This approach focuses on opening up internal IT systems so that the business can plug in the external capabilities available in the ecosystem to better serve its own customers, support its own employees, or create new products and capabilities, often offered via SaaS and APIs. A simple example is integrating a third-party point-of-sale (POS) application into a company’s internal payment systems to simplify a customer’s in-store purchase process. Or integrating a third-party customer-service chat function into a company’s website. Or even integrating Yammer to help with employee productivity.

This approach clearly changes how IT designs and manages its systems. It’s no longer about buying software packages and building bespoke solutions on premise or working with a few systems integrators to deliver a business solution. It’s now all about understanding the end-to-end customer experience and how external and already available services can be utilized with internal solutions to offer a complete and unique offering. Companies will need to complement internal skills with external specialization integrated deeply into the ongoing fabric of its IT application development and infrastructure management. It’s about creating a 24/7 environment that enables product offerings to millions of customers globally.

One leading international travel company, disrupted by start-ups in the market, decided it needed to build up its capabilities to drive its transformation. An important component of its strategy was to use specialized vendors from the external ecosystem to support different capabilities, for example, mobile, search engine, CRM, payments. This approach allowed them to accelerate their transformation, scale up their services, and tap specialized talent as technologies evolved and demand spiked.

3. Modernizing IT to scale innovation

We’ve all heard often enough how torrid the pace of new technologies has become. But it’s worth remembering that many of the new tools have the potential to fundamentally change a company’s business model, though that may not be clear at first. To guard against being caught unprepared and to adopt a more aggressive competitive posture, companies should begin testing these technologies to be ready to bring them on board as soon as their value is proven and they can work at scale. This may be a matter of “playing” with new technology (e.g., alike open source standards) in dedicated sandlots where the connectivity between the internal IT and external IT can be tested. Furthermore IT leaders will need to actively form partnerships or alliances with vendors and service providers to really understand and evaluate how the technology can be used in their business environment.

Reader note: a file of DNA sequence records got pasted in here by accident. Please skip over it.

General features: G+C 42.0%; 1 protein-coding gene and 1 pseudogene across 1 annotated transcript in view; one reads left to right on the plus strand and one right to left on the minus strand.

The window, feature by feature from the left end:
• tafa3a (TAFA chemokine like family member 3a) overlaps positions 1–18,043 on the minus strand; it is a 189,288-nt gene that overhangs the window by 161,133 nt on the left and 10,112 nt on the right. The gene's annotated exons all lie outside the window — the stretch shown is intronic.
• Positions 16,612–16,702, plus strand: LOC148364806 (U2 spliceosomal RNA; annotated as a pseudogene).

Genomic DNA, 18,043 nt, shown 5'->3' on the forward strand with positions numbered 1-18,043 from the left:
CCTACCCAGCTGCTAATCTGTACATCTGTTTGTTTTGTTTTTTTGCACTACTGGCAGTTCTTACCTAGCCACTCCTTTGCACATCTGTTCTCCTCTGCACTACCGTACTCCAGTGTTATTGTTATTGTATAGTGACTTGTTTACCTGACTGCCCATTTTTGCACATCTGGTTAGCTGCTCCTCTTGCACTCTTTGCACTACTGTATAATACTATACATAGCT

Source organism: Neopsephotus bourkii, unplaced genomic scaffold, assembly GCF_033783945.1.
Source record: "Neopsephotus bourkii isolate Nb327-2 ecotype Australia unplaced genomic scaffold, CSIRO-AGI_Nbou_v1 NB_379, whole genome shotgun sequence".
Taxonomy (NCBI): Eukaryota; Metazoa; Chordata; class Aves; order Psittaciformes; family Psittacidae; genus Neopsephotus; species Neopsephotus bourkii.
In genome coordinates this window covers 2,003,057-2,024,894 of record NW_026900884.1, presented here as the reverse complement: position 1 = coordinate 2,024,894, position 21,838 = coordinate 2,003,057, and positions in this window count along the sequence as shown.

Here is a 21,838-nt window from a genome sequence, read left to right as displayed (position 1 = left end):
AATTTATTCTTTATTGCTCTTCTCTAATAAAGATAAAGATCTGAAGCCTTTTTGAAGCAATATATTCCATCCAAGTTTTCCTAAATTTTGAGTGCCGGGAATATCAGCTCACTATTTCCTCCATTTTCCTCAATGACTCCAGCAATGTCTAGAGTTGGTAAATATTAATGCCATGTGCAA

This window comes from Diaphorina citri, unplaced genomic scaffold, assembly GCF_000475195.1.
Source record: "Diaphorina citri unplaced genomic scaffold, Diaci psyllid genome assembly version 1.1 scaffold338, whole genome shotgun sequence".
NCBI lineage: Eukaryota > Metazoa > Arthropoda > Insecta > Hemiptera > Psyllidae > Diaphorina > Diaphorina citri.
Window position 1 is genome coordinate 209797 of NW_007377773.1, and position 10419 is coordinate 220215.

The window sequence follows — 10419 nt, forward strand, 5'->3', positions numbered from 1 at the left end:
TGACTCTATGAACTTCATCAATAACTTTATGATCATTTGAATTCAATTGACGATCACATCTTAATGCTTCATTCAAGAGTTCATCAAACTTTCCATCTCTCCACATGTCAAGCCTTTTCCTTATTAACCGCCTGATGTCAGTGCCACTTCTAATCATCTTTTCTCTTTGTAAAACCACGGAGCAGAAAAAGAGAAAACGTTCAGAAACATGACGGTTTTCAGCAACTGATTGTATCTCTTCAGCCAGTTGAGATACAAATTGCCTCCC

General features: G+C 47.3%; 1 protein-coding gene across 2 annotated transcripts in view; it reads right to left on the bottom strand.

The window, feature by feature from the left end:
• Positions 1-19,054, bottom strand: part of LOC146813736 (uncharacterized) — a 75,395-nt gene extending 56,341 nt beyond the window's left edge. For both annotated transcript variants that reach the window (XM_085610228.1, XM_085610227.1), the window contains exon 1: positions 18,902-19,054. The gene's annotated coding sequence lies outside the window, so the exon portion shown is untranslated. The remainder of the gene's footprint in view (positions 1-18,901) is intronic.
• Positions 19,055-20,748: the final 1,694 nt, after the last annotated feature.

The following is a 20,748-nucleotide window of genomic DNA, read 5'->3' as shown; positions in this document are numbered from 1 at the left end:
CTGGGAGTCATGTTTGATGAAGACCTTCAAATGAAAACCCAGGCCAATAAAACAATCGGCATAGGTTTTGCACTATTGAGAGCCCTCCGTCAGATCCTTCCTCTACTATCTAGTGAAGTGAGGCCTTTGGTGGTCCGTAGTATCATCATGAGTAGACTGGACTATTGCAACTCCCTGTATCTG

It is true that many companies have already been actively investing in emerging technologies. For example, many financial-services companies have set up internal corporate venture-capital funds to invest in technologies such as blockchain and the IOT. However, companies have demonstrated less progress—and success—in integrating those technologies into their existing IT infrastructure and successfully extending the value proposition to their customers. The start-ups often have immature technologies that cannot scale, and they often leverage external cloud services that may not be compatible with companies’ own cloud infrastructure. Therefore it’s important for companies to think through how they enable a smooth integration of both technical solution and working culture to fully capitalize on the products that the start-ups are offering. If not done correctly, companies will create the next wave of spaghetti IT infrastructure.

Given the scale of innovation, it would be virtually impossible to keep up unless the CIO designates specific analysts or architects whose job it is to identify and assess the compatibility of external technologies. The DBS Innovation Group, for example, has established a fintech SVP role responsible for identifying, integrating, and managing potential eco-system members. This person leads and drives fintech engagements locally and regionally, and reports to the global head of partnerships.

Regardless of which way—or combination of ways—the CEO and CIO choose, IT moves to the forefront not just of technology but also of business-model innovation.

Getting started with ET

While building out ET is complex and based on many interdependencies, we’ve found that focusing on the following six elements gives CIOs and CEOs a big advantage in getting the most value from it:

1. Rethink the business’ strategy. Which way, or combination of ways, a company chooses to interact with various ecosystems (or create its own ecosystem) depends on three things: its strategy, the market environment, and the risk appetite of the overall enterprise. This in turn requires the CIO to work closely as a partner with the CEO and C-suite to help shape the business strategy by identifying emerging technologies and ecosystems that could disrupt the marketplace, determine where future sources of value are, and develop necessary strategic actions to capture it. This dialog is a two-way and constant exploration in which technology and business strategy are inextricably linked. The CIO’s role is not just to determine feasibility but to help the business determine what threats and opportunities exist in engaging in ecosystems (see article “The economic essentials of digital strategy”).

2. Develop the infrastructure. The new bidirectional integration of technologies is dynamic in nature; it happens in real time with thousands of invoking partners or end consumers. This requires companies to redesign the next-generation integration architecture to support it and enforce open standards that can be easily adopted by external parties. A company’s existing master data-management catalog will also need to be extended to include third-party data and potential integration with external master-data providers. There has to be a clear data architecture and governance in place to ensure data cleaning, rationalization, and standardization for the systems to work.